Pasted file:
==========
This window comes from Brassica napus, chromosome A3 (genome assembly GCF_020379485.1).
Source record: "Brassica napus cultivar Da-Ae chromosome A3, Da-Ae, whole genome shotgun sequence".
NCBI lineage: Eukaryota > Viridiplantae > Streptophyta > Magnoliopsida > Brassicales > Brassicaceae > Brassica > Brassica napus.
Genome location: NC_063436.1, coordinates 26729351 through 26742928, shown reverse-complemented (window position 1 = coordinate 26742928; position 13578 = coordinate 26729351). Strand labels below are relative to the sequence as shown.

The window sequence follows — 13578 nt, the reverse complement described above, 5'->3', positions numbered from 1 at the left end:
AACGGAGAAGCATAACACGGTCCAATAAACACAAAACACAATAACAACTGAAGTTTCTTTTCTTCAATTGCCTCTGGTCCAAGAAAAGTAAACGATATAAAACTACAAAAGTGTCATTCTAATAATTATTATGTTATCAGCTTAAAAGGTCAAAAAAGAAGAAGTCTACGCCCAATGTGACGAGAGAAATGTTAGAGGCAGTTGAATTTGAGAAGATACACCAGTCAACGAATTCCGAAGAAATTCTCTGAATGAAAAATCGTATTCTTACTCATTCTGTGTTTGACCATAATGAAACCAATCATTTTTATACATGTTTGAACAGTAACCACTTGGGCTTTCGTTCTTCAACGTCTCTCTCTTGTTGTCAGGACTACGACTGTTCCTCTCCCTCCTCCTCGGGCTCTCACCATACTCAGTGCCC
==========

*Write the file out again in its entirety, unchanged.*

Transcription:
This window comes from Brassica napus, chromosome A3 (genome assembly GCF_020379485.1).
Source record: "Brassica napus cultivar Da-Ae chromosome A3, Da-Ae, whole genome shotgun sequence".
NCBI lineage: Eukaryota > Viridiplantae > Streptophyta > Magnoliopsida > Brassicales > Brassicaceae > Brassica > Brassica napus.
Genome location: NC_063436.1, coordinates 26729351 through 26742928, shown reverse-complemented (window position 1 = coordinate 26742928; position 13578 = coordinate 26729351). Strand labels below are relative to the sequence as shown.

The window sequence follows — 13578 nt, the reverse complement described above, 5'->3', positions numbered from 1 at the left end:
AACGGAGAAGCATAACACGGTCCAATAAACACAAAACACAATAACAACTGAAGTTTCTTTTCTTCAATTGCCTCTGGTCCAAGAAAAGTAAACGATATAAAACTACAAAAGTGTCATTCTAATAATTATTATGTTATCAGCTTAAAAGGTCAAAAAAGAAGAAGTCTACGCCCAATGTGACGAGAGAAATGTTAGAGGCAGTTGAATTTGAGAAGATACACCAGTCAACGAATTCCGAAGAAATTCTCTGAATGAAAAATCGTATTCTTACTCATTCTGTGTTTGACCATAATGAAACCAATCATTTTTATACATGTTTGAACAGTAACCACTTGGGCTTTCGTTCTTCAACGTCTCTCTCTTGTTGTCAGGACTACGACTGTTCCTCTCCCTCCTCCTCGGGCTCTCACCATACTCAGTGCCC